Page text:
Cuban boat refugees
One year after the easing of sanctions on Cuba by the USA and normalizing diplomatic relations, America is preparing for a wave of, at least, one million Cuban refugees.
Over the last fifty years about 1,2 million Cubans fled their socialist paradise island, but last year the steady annual 25,000 refugees stream swelled to 74,000. In rickety boats, on primitive rafts and even on surfboards, refugees reach the coasts of Florida or are picked up by the Coast Guard. The Federal “wet-foot-dry-foot” special immigration law grants Cuban refugees instant residency status in the USA. Speculations and rumors that the law will be repealed soon supposedly is the reason for the increased migration.
When Obama announced the easing of relations between the USA and Cuba, expectations were high. Many expected a massive tourist development in Cuba, even at the expense of other Caribbean destinations. Today, Cuba’s tourism is mainly from Europe and Canada, averaging about 2,3 million visitors per year. In 2015, the number grew to 3.1 million, with about 800,000 Americans visiting for vacation, out of curiosity or to check out business opportunities.
Reactions of visitors speak mostly of disappointment. The abject poverty of Cuba, friendly but poor service and lack of tourist facilities and infrastructure are the most common remarks. Businessmen encounter major obstacles as well. The hiring of staff is possible only through the government and property laws are non-existent.
Cubans in Cuba have an average salary of $20 a month, far too little to feed their families. The overall poverty is in stark contrast to the wealth of the Castro-elite, who live a life of leisure and splendor. The private fortune of the Castro-brothers only is estimated to be more than US dollars 900 million, supposedly neatly tucked away, off-shore via Castro’s private bank, (HAVIN BANK LTD, 30 Marsh Wall, London, E14 9TP, United Kingdom), and spread over 270 corporations. Over half a century, a small exclusive Castro-elite extracted all wealth of the island and subjecting the masses to slavery.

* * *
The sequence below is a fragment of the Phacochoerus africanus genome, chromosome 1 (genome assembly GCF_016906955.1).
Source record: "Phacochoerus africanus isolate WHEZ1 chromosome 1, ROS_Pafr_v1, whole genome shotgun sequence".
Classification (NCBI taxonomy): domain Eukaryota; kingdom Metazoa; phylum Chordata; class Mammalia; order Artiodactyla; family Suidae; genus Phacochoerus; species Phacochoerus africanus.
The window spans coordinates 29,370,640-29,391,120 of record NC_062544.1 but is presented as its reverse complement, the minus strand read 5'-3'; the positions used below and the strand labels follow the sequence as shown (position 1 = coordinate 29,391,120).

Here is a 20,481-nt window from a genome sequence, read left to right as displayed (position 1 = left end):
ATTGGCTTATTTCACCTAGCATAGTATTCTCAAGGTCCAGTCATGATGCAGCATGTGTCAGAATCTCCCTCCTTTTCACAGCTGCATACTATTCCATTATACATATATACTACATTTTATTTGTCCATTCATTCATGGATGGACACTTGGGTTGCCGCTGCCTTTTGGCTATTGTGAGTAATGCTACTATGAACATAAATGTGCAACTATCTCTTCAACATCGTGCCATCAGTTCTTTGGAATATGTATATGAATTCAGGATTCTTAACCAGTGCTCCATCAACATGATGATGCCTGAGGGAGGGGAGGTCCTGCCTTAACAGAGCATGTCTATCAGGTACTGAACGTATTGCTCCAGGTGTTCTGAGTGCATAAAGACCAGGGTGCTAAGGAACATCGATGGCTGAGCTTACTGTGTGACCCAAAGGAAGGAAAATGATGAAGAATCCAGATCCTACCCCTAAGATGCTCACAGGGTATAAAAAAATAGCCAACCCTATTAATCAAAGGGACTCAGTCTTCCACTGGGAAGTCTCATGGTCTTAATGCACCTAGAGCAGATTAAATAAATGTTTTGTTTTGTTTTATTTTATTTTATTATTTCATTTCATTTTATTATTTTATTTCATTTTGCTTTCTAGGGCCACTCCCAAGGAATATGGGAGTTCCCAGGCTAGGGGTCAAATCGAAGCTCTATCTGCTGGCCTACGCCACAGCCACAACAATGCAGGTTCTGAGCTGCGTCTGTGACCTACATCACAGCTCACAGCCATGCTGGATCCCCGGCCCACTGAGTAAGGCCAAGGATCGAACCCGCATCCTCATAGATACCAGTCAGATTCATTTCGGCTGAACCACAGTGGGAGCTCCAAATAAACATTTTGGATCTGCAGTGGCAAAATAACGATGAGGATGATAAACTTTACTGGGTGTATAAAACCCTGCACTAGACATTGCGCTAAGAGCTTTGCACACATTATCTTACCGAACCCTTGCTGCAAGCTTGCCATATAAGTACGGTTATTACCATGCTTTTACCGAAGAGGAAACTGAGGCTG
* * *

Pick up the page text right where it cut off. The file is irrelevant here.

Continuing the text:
The financial support to Cuba by the USSR ended already before the collapse of communism in 1989. Exporting the revolution to Angola in 1975 with an entire Cuban army of 25,000, seemed attractive at first, but soon collapsed with the demise of Angola. Dos Santos, the dictator-president of Angola since 1979, has little or no interest in the Caribbean island of Cuba any longer. Hugo Chavez, dictator-president of Venezuela was the successor with long-term oil deals against barters of medical staff. Thousands of Cuban doctors were sent to Venezuela to fill the openings many Venezuelan doctors left behind, fleeing for the Bolivarian revolution. With Venezuela’s imminent economic implosion, such barter deals have also come to a total standstill.
So, the economic future of Cuba looks bleak, and it is to nobody’s surprise that hundreds of thousands of Cubans are planning an escape from the workers paradise of the Castro brothers, in search of a better future in the USA.
By Jacob Gelt Dekker
Opinion columnist for Curaçao Chronicle